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Martin Foot & Ankle

How PAD Can Plague Your Feet

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PADIf you like your art kinetic and eclectic, then the “Gerberich’s Gadgetry” exhibit at North Museum is for you. Running until Jan. 3, this showing brings junk to life in large, mechanical sculptures. The exhibits wouldn’t run well if they didn’t have enough electricity to get things moving, however, and that lack of “juice” is also a primary problem when it comes to peripheral arterial disease (PAD) and your feet.

When it comes to your body, cells need oxygen and nutrients to thrive. These are delivered through the circulatory system, of which the arteries are the primary supplier. If these vessels become narrowed and blocked by the buildup of cholesterol, fats, and other substances, blood flow is reduced and parts of the body may not get as much sustenance as they need. This can be especially true for the feet, since blood needs to travel the farthest to reach them.

PAD can cause several different symptoms in the feet or toes. One of the easiest to detect may be an aching or burning pain while at rest. This can especially be true while you’re lying prone in bed at night. You might also notice redness or discoloration in the skin, coolness to the touch, or a lack of hair on your toes as follicles can no longer be supported.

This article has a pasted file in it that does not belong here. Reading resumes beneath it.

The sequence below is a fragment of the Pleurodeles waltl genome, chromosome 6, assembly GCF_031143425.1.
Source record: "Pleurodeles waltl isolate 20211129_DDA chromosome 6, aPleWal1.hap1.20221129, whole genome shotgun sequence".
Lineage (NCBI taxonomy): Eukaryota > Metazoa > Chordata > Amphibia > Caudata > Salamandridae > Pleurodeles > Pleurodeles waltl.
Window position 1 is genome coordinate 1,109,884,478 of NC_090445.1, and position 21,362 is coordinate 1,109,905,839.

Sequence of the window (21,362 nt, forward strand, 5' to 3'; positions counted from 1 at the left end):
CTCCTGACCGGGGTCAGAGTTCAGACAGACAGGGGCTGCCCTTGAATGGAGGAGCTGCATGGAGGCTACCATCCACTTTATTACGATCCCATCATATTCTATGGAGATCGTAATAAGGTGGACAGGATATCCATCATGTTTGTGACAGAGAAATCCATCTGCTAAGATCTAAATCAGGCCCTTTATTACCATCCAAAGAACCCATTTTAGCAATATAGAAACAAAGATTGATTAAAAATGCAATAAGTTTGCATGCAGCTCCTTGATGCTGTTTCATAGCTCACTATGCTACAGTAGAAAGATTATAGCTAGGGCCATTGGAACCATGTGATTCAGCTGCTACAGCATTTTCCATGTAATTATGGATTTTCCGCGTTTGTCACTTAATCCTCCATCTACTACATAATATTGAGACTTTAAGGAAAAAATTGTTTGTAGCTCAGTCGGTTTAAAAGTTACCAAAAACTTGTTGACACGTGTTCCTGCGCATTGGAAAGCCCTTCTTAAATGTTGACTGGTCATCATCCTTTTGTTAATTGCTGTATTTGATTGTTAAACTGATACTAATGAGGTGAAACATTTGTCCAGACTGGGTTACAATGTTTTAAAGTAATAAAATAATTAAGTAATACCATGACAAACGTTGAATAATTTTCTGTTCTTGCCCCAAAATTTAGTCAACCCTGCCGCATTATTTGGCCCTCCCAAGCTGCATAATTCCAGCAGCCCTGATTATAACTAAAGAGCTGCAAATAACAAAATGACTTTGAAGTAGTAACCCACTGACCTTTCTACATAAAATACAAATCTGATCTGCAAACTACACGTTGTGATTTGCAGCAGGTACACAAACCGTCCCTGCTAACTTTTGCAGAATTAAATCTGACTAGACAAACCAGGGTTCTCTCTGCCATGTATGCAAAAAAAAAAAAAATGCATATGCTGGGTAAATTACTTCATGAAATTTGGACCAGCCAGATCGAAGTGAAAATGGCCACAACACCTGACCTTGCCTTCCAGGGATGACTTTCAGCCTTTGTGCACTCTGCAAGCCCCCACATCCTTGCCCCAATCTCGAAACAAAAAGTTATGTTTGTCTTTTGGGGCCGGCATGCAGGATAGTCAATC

Perhaps the most troubling symptom, however, is wounds on the feet that heal more slowly, or have trouble healing at all. This is a sign that poor circulation is affecting the healing process in the feet, which makes any damage to them more prone to infection. Combine this with a loss of sensation due to peripheral neuropathy, and you have a recipe for sores and cuts to develop into ulcers as they go unnoticed. Both PAD and neuropathy are more likely if you have diabetes, in which case you should be especially careful and watchful of your feet.

The effects of poor circulation in the feet can be troublesome, but you don’t have to face them alone. The doctors of Martin Foot and Ankle can provide expert wound care and help manage other symptoms of the disease. Call (717) 757-3537 to schedule an appointment with one of our offices in Hanover, Lancaster, Lititz and York today.

Dr. Kyle R. Yorgason
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